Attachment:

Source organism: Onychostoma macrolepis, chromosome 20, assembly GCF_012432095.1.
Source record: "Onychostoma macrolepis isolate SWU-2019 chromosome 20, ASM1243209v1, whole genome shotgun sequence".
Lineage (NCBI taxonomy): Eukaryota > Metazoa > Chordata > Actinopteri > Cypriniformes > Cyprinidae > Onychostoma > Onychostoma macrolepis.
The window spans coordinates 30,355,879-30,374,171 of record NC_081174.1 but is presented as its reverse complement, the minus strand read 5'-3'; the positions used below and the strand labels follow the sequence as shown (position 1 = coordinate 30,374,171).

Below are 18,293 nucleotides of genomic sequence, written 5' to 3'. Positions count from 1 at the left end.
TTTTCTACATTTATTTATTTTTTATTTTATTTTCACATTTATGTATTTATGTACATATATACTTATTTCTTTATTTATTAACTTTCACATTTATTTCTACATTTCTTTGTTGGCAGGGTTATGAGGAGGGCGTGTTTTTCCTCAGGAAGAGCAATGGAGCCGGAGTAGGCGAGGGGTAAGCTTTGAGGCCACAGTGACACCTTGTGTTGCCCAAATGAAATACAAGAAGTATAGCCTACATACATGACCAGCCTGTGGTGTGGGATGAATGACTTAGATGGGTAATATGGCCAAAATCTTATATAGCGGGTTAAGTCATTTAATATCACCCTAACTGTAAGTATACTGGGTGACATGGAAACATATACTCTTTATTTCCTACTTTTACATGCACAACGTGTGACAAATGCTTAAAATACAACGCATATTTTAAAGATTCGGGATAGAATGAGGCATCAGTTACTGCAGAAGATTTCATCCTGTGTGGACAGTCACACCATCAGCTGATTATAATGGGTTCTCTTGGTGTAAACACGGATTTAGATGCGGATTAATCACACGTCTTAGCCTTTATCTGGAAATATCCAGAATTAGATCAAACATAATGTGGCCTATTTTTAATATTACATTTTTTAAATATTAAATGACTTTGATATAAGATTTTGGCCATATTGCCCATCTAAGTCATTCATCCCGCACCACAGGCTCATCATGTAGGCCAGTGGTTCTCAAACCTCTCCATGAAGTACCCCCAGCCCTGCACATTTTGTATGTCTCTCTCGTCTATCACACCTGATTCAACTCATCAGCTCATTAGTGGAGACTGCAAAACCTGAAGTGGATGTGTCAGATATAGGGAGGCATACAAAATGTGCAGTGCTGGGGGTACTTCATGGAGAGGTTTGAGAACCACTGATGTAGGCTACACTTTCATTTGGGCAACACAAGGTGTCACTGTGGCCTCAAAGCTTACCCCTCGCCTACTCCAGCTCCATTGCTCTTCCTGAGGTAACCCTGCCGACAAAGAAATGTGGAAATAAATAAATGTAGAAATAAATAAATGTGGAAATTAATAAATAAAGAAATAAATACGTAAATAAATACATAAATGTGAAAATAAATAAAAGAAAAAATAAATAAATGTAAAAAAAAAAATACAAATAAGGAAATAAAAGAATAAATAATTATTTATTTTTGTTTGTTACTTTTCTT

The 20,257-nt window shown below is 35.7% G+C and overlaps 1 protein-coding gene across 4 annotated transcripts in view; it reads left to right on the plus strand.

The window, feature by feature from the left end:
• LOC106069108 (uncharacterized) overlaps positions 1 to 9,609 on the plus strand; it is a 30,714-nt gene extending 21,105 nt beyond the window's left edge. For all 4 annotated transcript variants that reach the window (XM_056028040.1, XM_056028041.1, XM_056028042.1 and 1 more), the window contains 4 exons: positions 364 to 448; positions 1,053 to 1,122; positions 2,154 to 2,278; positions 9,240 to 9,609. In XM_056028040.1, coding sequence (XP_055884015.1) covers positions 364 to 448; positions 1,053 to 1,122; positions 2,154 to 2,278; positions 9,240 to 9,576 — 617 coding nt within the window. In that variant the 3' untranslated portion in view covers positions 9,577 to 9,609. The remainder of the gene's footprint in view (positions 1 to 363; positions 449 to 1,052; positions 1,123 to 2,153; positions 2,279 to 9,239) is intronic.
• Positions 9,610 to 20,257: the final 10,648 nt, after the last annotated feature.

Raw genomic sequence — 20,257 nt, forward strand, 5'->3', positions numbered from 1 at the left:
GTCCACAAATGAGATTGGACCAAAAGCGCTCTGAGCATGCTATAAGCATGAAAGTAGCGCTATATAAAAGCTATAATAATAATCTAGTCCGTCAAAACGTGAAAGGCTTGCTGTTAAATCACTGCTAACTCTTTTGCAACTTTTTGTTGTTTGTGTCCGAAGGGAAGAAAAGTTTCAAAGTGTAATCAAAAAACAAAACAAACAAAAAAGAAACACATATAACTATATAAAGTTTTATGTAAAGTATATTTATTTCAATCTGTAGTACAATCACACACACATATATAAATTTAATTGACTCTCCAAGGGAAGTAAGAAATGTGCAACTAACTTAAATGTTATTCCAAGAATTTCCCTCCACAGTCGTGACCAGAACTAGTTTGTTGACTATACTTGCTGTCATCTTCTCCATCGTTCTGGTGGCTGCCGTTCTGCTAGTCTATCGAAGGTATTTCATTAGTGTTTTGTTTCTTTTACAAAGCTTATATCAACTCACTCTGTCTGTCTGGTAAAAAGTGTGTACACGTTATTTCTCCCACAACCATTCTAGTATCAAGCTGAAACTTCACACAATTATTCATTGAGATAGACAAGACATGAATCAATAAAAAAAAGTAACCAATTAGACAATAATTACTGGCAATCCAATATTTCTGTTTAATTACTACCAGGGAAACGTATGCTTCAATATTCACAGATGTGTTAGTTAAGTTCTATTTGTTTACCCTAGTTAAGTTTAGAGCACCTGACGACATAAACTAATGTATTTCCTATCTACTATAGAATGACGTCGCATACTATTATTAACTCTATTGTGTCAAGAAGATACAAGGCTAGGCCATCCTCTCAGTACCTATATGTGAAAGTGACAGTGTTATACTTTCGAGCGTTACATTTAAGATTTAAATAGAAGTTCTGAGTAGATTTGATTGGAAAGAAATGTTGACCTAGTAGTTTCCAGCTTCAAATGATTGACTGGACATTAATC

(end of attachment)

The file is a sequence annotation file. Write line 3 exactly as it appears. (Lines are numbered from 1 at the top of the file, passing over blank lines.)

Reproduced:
Lineage (NCBI taxonomy): Eukaryota > Metazoa > Chordata > Actinopteri > Cypriniformes > Cyprinidae > Onychostoma > Onychostoma macrolepis.